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Troy

A Few Great Independent Bookstores

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All of these stores are located in New York City.

 

Rizzoli Bookstore: The Most Beautiful Bookstore in New York” this is their tag line, but you know what—I agree.  The store is spectacular.  It is located at 31 West 57th Street, between 5th and 6th Avenues, in New York City.  After looking at the books in this store you truly understand why physical books can never go away.  One of the joys of being in NYC is that I can walk there in under an hour, walking virtually the entire way through central park.  The video, by the way, does not do the store justice.

 

 

Strand Book Store, New York City's legendary home of 18 Miles of new, used and rare books. Since 1927.  I'm often in this store—usually selling books nowadays but I often went to this store as a kid as there used book prices books I would not normally by accessible.  This is one of those humongous bookstore that you can wander around it for hours.  There was an article in the in my local paper which said this store made more money on December 23rd that any other day in it's 80 year history!  They did not say how much.  But trust me, I'm sure  the figure was more than many other independent bookstores make in an entire year.

 

 

McNally Jackson Books, 52 Prince Street, New York City.  McNally Jackson is the newest of the three stores mentioned and is less than 10 years old.  Being relatively new it does not have the character of the first two stores I mentioned, but it is a solid bookstore with all the trappings of a modern store, a cafe, Wifi, etc. “Jackson,” is a Brother, who used to live across the street from me.  It does no appear he is still associated with the store

 

I could not find an official promotional video for McNally Jackson, like the other stores, so instead of using using someone else's video, I used one I shot during a reading Victor LaValle gave from his novel Big Machine back in 2009

 

 

 

I'm sure someone is wondering why I'm “Big Upping” these stores since they are not Black owned.  Well I need a respite from griping about all the Black owned independent closing and struggling.  Plus I feel like I'm the only one complaining and I need to talk about some positive things—it is good for the soul.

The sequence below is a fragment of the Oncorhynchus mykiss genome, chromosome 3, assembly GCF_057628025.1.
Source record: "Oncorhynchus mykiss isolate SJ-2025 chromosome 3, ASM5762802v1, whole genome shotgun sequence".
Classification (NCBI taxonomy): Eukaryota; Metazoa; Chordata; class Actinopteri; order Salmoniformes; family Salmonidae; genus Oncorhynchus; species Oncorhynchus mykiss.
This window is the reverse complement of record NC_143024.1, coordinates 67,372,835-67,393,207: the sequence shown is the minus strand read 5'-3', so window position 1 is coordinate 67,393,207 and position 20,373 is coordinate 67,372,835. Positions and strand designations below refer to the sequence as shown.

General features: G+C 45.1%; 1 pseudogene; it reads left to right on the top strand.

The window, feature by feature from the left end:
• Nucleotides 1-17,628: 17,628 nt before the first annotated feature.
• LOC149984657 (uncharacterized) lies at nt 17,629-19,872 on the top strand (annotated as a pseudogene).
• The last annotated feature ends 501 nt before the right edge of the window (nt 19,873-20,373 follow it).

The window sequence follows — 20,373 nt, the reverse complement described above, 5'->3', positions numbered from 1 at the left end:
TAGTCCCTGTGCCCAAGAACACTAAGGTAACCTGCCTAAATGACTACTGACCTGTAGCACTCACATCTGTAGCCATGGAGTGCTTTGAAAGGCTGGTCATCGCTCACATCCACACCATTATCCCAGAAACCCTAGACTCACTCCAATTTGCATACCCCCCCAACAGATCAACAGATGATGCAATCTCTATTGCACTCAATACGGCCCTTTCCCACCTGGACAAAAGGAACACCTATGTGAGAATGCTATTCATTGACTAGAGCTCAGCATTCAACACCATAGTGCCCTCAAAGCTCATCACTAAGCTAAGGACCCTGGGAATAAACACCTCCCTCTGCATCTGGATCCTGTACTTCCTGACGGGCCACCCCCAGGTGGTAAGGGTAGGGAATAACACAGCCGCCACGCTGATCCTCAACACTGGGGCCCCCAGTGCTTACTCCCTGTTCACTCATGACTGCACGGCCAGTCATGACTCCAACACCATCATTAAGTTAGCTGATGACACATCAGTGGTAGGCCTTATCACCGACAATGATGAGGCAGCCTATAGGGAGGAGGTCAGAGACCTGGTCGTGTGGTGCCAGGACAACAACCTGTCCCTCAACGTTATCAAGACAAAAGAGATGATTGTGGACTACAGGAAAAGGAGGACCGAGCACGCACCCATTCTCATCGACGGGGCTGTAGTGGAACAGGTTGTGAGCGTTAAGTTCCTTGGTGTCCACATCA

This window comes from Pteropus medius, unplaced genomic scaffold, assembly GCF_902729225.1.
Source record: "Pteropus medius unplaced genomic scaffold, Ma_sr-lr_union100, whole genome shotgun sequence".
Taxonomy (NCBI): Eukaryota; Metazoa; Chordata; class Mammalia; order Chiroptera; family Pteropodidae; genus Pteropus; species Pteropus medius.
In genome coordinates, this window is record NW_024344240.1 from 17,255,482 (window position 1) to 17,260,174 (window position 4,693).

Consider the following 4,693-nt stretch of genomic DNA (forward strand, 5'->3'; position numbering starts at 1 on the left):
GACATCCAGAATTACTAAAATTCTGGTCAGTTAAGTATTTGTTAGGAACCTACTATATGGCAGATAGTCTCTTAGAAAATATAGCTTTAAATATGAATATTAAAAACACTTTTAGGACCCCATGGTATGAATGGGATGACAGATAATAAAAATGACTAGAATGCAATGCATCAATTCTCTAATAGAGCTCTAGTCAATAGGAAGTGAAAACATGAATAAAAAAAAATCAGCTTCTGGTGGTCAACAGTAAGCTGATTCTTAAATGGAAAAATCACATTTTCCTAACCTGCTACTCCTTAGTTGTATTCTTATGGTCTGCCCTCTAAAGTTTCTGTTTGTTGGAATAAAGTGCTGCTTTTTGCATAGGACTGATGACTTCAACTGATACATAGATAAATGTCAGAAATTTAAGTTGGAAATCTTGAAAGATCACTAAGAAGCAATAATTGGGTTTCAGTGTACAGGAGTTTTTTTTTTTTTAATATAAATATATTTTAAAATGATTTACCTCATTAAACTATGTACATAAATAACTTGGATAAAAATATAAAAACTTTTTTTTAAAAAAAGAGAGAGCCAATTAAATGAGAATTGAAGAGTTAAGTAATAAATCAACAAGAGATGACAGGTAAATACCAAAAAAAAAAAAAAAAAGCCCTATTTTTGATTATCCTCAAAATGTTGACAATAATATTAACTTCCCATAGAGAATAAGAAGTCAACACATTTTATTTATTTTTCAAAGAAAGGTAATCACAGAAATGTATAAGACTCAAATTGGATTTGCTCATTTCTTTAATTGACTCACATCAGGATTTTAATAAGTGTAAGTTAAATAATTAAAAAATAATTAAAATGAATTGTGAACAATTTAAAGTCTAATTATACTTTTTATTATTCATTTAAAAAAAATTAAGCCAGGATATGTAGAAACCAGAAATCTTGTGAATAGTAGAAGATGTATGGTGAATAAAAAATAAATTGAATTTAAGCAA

This site is about books and each of these stores are all terrific in their own, unique ways.  Besides as majority owned stores prosper I have to believe that bodes well for a well run Black owned store in the near future...right?

 

I could have very easily did this for Washington D.C., one of my other favorite book cities in the country. 

What is your favorite bookstore?  If it is Black owned please check to see if it is in my database -- if not I will add it.

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Someone shared their favorite bookstore with me on Google+  Unfortunately this family owned store, Russo's Book in Bakersfield, CA will be closing at the end of this month.

 

 

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Richard, while fiscal management is always important, every bookstore's situation is different.  From my observations poor fiscal management does not explain the entire story when looking at the relative success of a bookstores in general and the demise of Black owned indie stores in particular.

 

For example McNally Jackson was started by Sarah McNally who parents ran the largest book store chain in Canada, McNally Robinson (a photo of the inside of the one of Saskatoon, Saskatchewan stored is pictured below).  As a result, New York City's McNally Jackson started with experience, resources, connections and expertise few other bookstores start with.  As a result, the have room to experiment and take chances that others stores can not afford.  The can also withstand deeper shocks the the economy that most other bookstores can't matter how well they are run.

 

Rizzoli Bookstore is housed in an expensive piece of real estate, in one of the most expensive neighborhoods in the country. It is beyond me how a bookstore can cover the overhead of even the physical plant.  I see from their website they also run a publishing company so that may explain it but clearly.  But clearly something else is going on to keep that bookstore running.

 

 

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